When the ONE person on the team actually trying to do science (Dr. Doreen Boyle, played by Catherine Lemieux), discovers one of the escaped patients (after the infected attacks her), it takes her TWENTY MINUTES to get upstairs and tell the rest of the team. AND, even though a crazy, super-contagious, violent man is out and about in the air ducts and apparently IMMUNE to poison gas, no one tries to find her, or warn her, or even wonder where she is (note: it was twenty minutes real time. It was, like, hours in Helix time).
When more people get infected with this disease that makes you paranoid, violent and compelled to spread it, they group them ALL together and allow the not-so-sick to watch the sicker get even sicker and then—shocker—the not-so-sick freak out and stage a revolt not once, but twice, the second one being successful. And now there are four infected, contagious, violent people out and about and what do our heroes do? Get tranq guns, shut down every door on every level and do a floor by floor search? Ha. No. Why do that? Let’s talk about our feelings some more.
4. Tranq Guns: There aren’t any. Really? In a lab using animals for test subjects? Even if there aren’t any animals, I’m pretty sure there’s some sort of drug hanging around that will put down an elephant if given enough cc’s. But nope, despite many (many, many, many) conversations about the sanctity of life and the compassionate treatment of the infected, nobody even brings up tranq guns. Stun Batons, sure. Cause a crazed, paranoid, freakishly-strong infected not-zombie is just who you want to get nice and close to while also sending a bazillion (note: not actual amount of current) volts through them. That sounds like an EXCELLENT plan.
5. Shooting Infected People: Ok, so they’re super violent. And a little scary. But the disease is blood-born. Blood born! So don’t shoot them when they’re a few feet away from other people. BLOOD BORN CONTAGTION, PEOPLE. And Farragut’s self-righteous ‘we don’t shoot the sick’ was stirring and all that but he left out the ‘BLOOD BORN CONTAGION YOU IDIOT’ bit
6. Your Science is Bad, And You Should Feel Bad: Six samples—three ‘control’ and three ‘infected’–does not a statistic make. The two women scientists (finally not having a conversation about a man) who are (we have been repeatedly told) the absolute smartest, brightest, best-at-what-they-do-in-the-world, decide that the rapid response test with a total of SIX samples is obviously fool-proof.
Even when Julia Walker (Kyra Zagorsky) knows she’s been infected, and still passes the test, nobody doubts it for a second. There are so many problems here. Sample size is one thing, we could almost give the show that out of necessity; but the blithe ‘I tested it on three guards for a control’ comment—how are they a control? There are escaped, contagious people out and about, intent on spreading the disease, and we’re just going to assume that the first three guards you talk to aren’t sick?
And, when Julia discovers she is actually infected (as she coughs up black blood), she doesn’t immediately think “well, crap, the test is wrong” which is almost understandable because she’s just realized she’s a dead woman walking, but NEITHER DOES ANYONE ELSE. Literally a room full of scientists who are supposed to be the WORLD’S best and no one goes, ‘um, wait a minute…’
Also, why was it even a thing about who was going to get tested and who wouldn’t amongst the CDC people? Shouldn’t EVERYONE get tested? Haven’t they ALL been exposed?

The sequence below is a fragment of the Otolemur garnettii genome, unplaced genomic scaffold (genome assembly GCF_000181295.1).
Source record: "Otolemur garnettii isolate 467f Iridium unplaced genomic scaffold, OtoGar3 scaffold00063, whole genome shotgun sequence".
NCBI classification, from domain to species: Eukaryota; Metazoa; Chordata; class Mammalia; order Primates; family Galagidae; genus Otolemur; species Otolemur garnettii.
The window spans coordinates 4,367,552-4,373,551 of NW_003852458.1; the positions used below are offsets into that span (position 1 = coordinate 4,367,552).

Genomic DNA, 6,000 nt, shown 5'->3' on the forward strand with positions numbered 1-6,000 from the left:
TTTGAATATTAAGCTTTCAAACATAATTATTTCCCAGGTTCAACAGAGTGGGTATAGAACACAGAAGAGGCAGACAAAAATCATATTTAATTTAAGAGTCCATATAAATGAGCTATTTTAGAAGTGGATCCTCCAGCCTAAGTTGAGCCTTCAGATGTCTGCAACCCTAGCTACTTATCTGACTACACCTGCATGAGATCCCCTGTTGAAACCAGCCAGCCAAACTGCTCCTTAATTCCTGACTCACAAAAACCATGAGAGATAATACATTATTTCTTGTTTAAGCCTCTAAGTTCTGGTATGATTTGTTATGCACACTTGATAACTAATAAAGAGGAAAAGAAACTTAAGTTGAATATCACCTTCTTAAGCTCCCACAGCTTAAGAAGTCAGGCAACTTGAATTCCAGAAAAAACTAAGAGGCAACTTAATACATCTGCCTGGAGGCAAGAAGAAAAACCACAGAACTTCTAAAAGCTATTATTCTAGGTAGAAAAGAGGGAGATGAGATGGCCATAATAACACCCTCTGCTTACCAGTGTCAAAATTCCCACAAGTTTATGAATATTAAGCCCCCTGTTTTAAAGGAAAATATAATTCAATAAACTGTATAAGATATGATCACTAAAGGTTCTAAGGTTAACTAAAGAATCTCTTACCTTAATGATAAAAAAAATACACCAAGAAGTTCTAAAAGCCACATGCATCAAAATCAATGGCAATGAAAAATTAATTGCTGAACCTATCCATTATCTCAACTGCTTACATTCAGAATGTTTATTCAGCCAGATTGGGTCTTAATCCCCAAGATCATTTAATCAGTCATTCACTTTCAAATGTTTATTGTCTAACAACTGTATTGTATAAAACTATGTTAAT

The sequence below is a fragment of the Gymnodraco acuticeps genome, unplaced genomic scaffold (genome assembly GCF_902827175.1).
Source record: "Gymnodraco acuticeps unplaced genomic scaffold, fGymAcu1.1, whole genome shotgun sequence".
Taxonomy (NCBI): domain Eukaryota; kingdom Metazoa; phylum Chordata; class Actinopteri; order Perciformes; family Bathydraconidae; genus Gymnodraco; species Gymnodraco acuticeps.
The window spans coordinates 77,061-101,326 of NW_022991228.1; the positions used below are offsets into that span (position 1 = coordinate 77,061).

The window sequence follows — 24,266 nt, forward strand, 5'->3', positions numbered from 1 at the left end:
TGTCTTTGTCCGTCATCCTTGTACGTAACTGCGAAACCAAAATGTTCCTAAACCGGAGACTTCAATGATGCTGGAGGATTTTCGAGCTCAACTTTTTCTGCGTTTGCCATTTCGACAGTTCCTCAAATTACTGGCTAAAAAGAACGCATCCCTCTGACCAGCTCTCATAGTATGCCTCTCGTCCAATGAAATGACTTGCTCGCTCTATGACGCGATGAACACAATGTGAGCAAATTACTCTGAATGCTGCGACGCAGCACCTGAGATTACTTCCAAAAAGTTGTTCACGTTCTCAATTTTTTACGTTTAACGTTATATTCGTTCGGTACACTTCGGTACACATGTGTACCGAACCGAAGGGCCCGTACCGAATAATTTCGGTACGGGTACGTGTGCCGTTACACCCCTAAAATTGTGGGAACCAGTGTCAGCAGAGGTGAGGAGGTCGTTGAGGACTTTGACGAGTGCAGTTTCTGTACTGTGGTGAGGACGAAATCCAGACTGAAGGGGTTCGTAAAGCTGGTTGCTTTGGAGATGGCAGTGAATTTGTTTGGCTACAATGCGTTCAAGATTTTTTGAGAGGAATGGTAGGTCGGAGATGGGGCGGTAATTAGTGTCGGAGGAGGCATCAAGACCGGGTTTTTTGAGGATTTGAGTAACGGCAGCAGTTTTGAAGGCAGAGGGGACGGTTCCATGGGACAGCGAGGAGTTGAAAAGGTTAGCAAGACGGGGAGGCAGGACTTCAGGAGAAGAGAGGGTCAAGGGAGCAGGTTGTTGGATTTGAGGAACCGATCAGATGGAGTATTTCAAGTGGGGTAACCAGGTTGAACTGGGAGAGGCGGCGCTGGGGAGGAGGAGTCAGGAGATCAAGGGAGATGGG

7. Quarantine Attempt Number 2: For their second attempt at a quarantine, Farragut et al find the abandoned level R, which once housed all of Umbrella Corporation Arctic Biosystems, and which everyone says (at least twice) is really big and completely empty.
We would like to point out that the Level R geography is apparently Hogwartsian: nothing is ever where it used to be, and rooms and staircases and whole sections can move about. For example, the cold fusion room, which is the FIRST ROOM we see as being on Level R, is later not on Level R when they first send the violent infected there for their third attempt at quarantine, but then it is on Level R when the infected break out.
NOTE: What is the point of a quarantine room where the violent, paranoid, compelled-to-infect-others patients have ready access to the door?? Shouldn’t there be a least some sort of sally port?? Especially since they’ve already escaped twice…
At first it seems like, after three days of idiocy, we’re actually going to get a real quarantine. Seal of the stairs, make the elevator the only access point, put the infected there and the uninfected go about their business (though we do have to bring up, one more time, why not just LOCK THEM IN THEIR ROOMS WITH THE RFID CHIP???). So they bring everyone at Arctic Biosystems down to level R (sorry, sorry, but we have to point out, again: why not lock everyone in their rooms, do the test, and then send anyone infected down to Level R? Once everyone has been tested, release the lock. Just…seriously).
So they bring everyone down to level R and the do the rapid response test and then PUBLICLY call out who gets to stay locked in downstairs with the group of people who will become paranoid and violent and who gets to go back to their nice, clean rooms with windows and everything. And, hey, shocker, some people are not happy about that.
Also, they don’t isolate people, even though they’ve already seen how bad it can get when infected are keep with each other, and even though Level R apparently has lots of empty space. No, they just leave a bunch of people infected with a disease that makes them violent, and paranoid, and compelled to infect others, in one giant warehouse-y type room.